Last year it was all about building apps. Now that mobile working is the norm and nearly all firms have a mobile app, the challenge is to personalise client communication in a way that hopefully differentiates the firm from the competition, bringing it closer to its clients and developing new business – and thereby boosting the return on its IT investment. This came to the fore recently when one of Lord Sugar’s apprentices (who was fired) said that her business idea was to develop a client app for law firms. Stephens Scown in Cornwall is one of the firms that have already done this. I expect we shall see a surge in personalised client apps for various devices in 2015. But once everyone is doing it, will it still be a differentiator?

{i}3. Big data disrupting eDiscovery{/i}

Finally, it may not happen in 2015, but I envisage big data threatening one of the most lucrative elements of legal IT: eDiscovery. I have been to numerous conferences and trade shows dominated by eDiscovery vendors that use predictive coding, technology assisted review etc to analyse large volumes of data. I have also written about big data analytics, which apply algorithms to large volumes of unstructured data to identify and predict patterns of behaviour. I’m wondering how long it will take to apply/adapt big data analytics, AI and even RPA to eDiscovery and significantly reduce litigation costs.

©Joanna Goodman 2014

{b}From the eDisclosure oracle – Chris Dale of the eDisclosure Information Project Ltd:{/b}

Usually, the easy prediction at this time of year is that I will submit my predictions to the SCL just in time to miss the deadline for publication in the magazine. Andrew Mitchell MP has made us more conscious of deadlines, so let’s see if I can get these through the gate on time.

What’s lurking in the eDisclosure wood shed which might take you by surprise in the coming year?

{i}Sanctions for rule breaches{/i}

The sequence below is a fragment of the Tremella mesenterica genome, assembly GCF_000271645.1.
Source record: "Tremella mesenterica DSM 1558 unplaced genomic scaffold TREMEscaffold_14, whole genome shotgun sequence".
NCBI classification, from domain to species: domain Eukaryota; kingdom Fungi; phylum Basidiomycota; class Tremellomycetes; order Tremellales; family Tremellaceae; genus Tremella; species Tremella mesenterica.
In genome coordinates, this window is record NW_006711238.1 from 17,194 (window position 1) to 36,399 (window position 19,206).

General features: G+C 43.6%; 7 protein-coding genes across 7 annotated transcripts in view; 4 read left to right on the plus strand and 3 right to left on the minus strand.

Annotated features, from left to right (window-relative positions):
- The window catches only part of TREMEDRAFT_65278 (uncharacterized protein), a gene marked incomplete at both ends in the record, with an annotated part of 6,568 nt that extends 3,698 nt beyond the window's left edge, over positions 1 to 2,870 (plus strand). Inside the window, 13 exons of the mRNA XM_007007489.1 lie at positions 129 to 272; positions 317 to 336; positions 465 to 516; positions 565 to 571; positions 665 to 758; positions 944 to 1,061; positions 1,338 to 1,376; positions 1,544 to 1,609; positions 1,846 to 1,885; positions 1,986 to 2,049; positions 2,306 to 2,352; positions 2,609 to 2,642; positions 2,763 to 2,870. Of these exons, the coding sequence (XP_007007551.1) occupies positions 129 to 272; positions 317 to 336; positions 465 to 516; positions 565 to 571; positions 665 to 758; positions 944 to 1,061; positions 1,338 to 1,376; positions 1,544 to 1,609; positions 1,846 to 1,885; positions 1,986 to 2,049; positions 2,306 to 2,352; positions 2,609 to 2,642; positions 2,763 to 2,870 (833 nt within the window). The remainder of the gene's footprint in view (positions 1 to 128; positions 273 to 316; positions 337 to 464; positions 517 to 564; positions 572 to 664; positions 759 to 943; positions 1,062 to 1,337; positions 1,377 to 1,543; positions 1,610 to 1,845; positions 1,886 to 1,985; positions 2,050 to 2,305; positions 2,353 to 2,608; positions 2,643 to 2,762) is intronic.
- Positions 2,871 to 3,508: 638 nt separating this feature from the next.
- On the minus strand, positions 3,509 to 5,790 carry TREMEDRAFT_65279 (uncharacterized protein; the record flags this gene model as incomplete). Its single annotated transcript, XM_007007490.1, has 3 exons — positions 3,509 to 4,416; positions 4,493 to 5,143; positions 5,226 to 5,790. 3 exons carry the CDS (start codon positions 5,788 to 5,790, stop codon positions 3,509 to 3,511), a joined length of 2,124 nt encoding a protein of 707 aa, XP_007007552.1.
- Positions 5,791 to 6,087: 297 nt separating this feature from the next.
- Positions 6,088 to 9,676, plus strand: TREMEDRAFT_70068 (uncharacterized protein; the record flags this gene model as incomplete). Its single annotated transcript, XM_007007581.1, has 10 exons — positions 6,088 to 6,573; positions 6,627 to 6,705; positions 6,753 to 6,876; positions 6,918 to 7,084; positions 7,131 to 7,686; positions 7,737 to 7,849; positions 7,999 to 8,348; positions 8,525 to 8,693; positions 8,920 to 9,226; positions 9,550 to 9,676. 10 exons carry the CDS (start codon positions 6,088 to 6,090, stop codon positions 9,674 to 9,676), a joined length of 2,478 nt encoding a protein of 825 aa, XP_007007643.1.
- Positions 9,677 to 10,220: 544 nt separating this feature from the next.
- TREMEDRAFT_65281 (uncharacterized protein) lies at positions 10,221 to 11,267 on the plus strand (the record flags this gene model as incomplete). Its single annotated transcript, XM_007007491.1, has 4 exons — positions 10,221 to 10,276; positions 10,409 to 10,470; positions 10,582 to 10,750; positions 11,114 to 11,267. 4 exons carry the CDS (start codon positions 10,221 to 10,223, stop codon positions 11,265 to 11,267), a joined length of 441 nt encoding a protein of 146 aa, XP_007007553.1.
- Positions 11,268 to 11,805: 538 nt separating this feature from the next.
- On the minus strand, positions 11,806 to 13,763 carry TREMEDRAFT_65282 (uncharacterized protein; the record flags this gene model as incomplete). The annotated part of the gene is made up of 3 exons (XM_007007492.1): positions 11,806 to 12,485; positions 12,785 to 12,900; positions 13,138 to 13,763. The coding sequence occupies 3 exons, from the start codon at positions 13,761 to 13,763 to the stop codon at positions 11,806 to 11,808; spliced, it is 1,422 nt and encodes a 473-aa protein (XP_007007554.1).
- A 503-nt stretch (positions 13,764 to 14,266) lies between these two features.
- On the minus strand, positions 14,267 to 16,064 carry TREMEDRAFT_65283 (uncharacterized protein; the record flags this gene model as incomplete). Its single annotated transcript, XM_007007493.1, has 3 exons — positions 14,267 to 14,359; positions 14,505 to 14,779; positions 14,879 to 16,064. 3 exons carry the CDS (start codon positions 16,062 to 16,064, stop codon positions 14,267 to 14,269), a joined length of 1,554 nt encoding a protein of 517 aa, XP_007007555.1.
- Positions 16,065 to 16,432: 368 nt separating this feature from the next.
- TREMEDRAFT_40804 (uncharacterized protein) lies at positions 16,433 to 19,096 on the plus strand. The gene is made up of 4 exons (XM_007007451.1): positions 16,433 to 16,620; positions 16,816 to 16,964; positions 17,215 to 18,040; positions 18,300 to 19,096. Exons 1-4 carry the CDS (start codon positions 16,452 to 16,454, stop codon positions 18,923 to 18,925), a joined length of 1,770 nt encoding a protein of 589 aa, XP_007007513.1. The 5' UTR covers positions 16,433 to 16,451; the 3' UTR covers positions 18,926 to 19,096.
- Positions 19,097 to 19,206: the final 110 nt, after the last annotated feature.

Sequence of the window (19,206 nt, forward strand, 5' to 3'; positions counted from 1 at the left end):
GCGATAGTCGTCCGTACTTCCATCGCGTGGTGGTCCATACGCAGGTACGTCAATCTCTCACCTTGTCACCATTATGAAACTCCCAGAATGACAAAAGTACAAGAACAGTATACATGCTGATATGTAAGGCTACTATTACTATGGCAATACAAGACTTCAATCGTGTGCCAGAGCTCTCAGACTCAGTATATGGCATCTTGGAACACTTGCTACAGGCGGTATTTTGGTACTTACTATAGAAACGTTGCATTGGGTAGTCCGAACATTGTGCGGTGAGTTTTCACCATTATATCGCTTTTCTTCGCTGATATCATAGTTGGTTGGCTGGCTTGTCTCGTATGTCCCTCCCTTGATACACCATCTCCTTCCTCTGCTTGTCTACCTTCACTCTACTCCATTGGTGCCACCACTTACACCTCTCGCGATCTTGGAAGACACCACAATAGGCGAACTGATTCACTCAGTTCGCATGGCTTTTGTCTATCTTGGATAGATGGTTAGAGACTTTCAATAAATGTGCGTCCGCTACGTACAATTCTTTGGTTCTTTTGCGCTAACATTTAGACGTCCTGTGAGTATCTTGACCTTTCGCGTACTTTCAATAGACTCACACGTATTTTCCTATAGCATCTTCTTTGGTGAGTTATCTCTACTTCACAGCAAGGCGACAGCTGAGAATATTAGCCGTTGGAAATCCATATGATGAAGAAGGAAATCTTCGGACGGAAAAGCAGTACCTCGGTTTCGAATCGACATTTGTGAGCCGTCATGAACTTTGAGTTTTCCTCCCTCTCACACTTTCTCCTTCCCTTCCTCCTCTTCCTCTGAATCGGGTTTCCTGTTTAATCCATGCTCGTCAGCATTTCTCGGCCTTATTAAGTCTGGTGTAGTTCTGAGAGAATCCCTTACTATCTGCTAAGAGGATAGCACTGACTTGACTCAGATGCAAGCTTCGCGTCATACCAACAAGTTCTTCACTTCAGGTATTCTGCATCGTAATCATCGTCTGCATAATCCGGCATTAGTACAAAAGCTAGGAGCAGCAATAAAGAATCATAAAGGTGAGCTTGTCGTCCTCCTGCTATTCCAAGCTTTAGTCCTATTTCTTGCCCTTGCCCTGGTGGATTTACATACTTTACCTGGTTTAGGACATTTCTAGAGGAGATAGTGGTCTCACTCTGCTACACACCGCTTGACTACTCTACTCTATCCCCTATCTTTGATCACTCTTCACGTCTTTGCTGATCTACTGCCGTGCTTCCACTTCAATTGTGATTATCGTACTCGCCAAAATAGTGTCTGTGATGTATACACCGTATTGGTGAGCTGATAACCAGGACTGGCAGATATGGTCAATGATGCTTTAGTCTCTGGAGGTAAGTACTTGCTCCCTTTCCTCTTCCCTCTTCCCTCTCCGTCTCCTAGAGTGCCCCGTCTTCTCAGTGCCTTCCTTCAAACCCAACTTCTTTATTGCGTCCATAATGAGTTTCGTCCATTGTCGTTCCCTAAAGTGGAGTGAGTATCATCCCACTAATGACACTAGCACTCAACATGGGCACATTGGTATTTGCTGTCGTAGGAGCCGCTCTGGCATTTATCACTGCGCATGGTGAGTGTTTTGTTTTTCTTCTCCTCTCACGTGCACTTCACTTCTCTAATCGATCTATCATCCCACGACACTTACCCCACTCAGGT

Rule 3.9 CPR hasn’t gone away just because Mitchell has been replaced by Denton. The Denton requirement is that the court take account of all circumstances in deciding whether to give relief from sanctions. 2015 will bring us sanctions cases whose outcome reflects the whole conduct of the litigation to date, so start preparing now for that day, 14 days before the first CMC, when you must have your Rule 31.5 ducks in a row. You don’t know what Rule 31.5 requires? Good luck.

{i}Agreements and Protocols{/i}

We will see more attention paid to the detail of agreements about disclosure between the parties. We have already seen one case (Smailes & Anor v McNally & Ors [2013] EWHC 2882 ) in which the judge found himself unable to determine whether or not the parties had reached an agreement about the management of eDisclosure. If you are in the Technology and Construction Court you will be chivvied towards such an agreement by the TCC Protocol, a new version of which is due out soon; we will see the influence of that spread to other courts during the coming year, as courts flex their active management muscles and realise how much future trouble can be nipped in the bud by a sensible agreement up front.

{i}eDisclosure checklists and questionnaires{/i}